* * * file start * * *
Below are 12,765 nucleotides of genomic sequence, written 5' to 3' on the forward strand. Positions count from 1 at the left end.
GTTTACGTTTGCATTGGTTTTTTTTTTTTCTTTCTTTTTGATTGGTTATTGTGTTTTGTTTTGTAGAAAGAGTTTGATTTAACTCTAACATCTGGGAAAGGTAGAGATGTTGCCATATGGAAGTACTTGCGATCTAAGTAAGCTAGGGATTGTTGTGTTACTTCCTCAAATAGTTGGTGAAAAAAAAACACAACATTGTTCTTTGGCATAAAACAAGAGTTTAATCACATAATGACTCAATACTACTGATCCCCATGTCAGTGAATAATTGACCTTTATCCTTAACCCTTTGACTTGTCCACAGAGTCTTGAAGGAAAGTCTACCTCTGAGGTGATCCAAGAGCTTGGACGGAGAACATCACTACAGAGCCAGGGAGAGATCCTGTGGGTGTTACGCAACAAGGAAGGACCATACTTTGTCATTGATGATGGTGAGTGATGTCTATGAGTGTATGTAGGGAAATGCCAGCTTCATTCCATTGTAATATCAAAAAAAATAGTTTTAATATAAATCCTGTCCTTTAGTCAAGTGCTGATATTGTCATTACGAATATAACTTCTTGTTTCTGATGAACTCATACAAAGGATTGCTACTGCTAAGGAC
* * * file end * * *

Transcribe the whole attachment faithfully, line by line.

Below are 12,765 nucleotides of genomic sequence, written 5' to 3' on the forward strand. Positions count from 1 at the left end.
GTTTACGTTTGCATTGGTTTTTTTTTTTTCTTTCTTTTTGATTGGTTATTGTGTTTTGTTTTGTAGAAAGAGTTTGATTTAACTCTAACATCTGGGAAAGGTAGAGATGTTGCCATATGGAAGTACTTGCGATCTAAGTAAGCTAGGGATTGTTGTGTTACTTCCTCAAATAGTTGGTGAAAAAAAAACACAACATTGTTCTTTGGCATAAAACAAGAGTTTAATCACATAATGACTCAATACTACTGATCCCCATGTCAGTGAATAATTGACCTTTATCCTTAACCCTTTGACTTGTCCACAGAGTCTTGAAGGAAAGTCTACCTCTGAGGTGATCCAAGAGCTTGGACGGAGAACATCACTACAGAGCCAGGGAGAGATCCTGTGGGTGTTACGCAACAAGGAAGGACCATACTTTGTCATTGATGATGGTGAGTGATGTCTATGAGTGTATGTAGGGAAATGCCAGCTTCATTCCATTGTAATATCAAAAAAAATAGTTTTAATATAAATCCTGTCCTTTAGTCAAGTGCTGATATTGTCATTACGAATATAACTTCTTGTTTCTGATGAACTCATACAAAGGATTGCTACTGCTAAGGAC